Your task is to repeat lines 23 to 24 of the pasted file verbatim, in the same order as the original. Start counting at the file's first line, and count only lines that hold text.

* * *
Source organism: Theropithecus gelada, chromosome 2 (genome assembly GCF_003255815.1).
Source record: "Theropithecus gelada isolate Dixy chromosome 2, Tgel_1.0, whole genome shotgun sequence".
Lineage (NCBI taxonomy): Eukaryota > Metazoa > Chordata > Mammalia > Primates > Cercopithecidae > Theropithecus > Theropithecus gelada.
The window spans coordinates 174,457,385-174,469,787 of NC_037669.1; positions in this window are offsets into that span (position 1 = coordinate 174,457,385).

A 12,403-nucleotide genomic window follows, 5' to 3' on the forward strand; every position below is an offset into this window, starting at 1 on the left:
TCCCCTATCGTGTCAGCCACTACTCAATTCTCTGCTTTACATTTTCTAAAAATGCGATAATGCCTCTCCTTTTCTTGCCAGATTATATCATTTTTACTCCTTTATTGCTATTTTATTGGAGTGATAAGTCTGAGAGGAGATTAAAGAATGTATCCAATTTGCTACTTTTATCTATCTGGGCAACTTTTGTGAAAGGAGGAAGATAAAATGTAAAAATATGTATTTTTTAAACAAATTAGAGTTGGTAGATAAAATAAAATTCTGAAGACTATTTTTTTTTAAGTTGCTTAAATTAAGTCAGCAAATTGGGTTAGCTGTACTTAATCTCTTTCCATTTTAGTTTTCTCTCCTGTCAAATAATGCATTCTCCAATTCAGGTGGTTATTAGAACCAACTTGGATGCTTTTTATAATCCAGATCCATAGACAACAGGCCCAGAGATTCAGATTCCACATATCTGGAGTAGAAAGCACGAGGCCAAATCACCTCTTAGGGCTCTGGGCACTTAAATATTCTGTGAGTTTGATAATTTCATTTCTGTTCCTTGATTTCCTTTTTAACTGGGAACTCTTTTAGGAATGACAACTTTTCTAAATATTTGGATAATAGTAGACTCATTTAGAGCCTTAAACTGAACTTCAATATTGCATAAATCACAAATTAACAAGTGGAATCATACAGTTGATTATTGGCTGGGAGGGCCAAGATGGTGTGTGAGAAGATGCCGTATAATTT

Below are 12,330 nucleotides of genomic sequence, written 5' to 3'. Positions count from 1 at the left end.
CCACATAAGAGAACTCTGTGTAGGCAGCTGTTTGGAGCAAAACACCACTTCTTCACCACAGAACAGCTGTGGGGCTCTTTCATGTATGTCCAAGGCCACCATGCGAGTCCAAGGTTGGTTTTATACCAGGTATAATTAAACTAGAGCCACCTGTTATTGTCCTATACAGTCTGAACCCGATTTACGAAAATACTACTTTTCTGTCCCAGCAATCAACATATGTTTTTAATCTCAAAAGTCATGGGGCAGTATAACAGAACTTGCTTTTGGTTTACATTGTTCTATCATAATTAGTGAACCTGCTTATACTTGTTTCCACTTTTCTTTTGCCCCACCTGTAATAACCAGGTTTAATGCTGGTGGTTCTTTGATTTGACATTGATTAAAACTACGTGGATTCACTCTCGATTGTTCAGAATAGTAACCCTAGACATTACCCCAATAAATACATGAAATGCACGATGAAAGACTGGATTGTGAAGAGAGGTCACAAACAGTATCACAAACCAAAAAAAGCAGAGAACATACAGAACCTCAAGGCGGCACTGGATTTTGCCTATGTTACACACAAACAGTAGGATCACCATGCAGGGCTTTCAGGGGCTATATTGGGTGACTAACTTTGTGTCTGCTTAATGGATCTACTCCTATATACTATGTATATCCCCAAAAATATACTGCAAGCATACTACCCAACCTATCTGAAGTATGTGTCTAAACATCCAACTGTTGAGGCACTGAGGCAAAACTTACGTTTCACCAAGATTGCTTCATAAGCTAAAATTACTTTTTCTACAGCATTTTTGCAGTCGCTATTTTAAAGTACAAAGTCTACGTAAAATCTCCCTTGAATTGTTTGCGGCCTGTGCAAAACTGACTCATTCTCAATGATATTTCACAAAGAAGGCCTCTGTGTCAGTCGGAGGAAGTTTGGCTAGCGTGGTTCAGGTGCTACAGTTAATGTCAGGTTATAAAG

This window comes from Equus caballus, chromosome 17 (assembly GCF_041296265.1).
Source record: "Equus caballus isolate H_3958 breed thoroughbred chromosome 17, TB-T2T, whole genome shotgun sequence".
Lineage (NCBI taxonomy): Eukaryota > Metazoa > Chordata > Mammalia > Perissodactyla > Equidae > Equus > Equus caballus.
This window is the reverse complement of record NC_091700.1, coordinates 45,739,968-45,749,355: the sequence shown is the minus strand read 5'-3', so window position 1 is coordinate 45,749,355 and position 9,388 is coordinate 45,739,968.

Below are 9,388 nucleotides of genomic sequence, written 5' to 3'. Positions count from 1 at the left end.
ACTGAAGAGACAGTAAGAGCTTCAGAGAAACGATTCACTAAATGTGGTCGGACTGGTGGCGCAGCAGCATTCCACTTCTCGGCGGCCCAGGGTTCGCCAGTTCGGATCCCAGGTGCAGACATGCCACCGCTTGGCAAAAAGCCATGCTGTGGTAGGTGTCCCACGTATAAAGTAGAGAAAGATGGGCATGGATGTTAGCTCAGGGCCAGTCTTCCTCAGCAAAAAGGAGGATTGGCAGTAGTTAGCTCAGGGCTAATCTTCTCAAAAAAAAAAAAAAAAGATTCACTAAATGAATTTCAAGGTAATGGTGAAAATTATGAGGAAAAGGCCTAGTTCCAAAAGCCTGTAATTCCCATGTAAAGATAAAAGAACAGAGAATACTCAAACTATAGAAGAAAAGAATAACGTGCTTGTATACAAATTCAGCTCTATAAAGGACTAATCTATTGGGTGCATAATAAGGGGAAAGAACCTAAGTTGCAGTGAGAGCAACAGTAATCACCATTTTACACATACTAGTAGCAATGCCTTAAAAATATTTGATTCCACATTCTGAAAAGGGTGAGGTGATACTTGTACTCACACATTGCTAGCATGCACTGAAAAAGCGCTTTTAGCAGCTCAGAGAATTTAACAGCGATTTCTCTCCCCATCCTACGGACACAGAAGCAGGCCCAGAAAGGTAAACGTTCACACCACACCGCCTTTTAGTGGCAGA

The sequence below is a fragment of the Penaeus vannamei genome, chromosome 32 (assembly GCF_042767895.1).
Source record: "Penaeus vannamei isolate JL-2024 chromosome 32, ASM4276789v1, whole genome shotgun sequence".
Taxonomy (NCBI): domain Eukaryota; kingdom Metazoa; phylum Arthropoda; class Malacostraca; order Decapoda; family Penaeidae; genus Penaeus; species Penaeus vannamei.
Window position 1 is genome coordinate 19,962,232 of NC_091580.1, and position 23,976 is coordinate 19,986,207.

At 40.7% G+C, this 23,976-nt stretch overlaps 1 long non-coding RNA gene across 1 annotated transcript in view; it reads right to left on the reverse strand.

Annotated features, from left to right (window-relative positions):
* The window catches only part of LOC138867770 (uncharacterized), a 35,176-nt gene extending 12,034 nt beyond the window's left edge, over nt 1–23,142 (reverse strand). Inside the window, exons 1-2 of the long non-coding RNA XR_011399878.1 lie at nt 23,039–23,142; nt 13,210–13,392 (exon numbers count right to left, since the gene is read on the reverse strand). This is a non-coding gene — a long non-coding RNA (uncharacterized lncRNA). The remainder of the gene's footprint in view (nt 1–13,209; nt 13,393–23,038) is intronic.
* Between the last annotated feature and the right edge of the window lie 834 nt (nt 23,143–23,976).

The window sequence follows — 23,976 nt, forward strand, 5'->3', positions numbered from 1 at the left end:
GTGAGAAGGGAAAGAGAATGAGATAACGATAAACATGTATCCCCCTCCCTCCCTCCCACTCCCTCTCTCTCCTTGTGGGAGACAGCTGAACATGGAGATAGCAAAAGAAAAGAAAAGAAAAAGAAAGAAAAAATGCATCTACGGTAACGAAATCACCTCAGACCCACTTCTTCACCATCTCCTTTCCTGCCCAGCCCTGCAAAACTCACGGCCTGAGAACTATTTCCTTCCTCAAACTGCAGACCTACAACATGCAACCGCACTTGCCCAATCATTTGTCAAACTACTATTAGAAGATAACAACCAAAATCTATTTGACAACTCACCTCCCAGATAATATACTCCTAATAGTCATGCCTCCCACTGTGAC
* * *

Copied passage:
The window sequence follows — 23,976 nt, forward strand, 5'->3', positions numbered from 1 at the left end:
GTGAGAAGGGAAAGAGAATGAGATAACGATAAACATGTATCCCCCTCCCTCCCTCCCACTCCCTCTCTCTCCTTGTGGGAGACAGCTGAACATGGAGATAGCAAAAGAAAAGAAAAGAAAAAGAAAGAAAAAATGCATCTACGGTAACGAAATCACCTCAGACCCACTTCTTCACCATCTCCTTTCCTGCCCAGCCCTGCAAAACTCACGGCCTGAGAACTATTTCCTTCCTCAAACTGCAGACCTACAACATGCAACCGCACTTGCCCAATCATTTGTCAAACTACTATTAGAAGATAACAACCAAAATCTATTTGACAACTCACCTCCCAGATAATATACTCCTAATAGTCATGCCTCCCACTGTGAC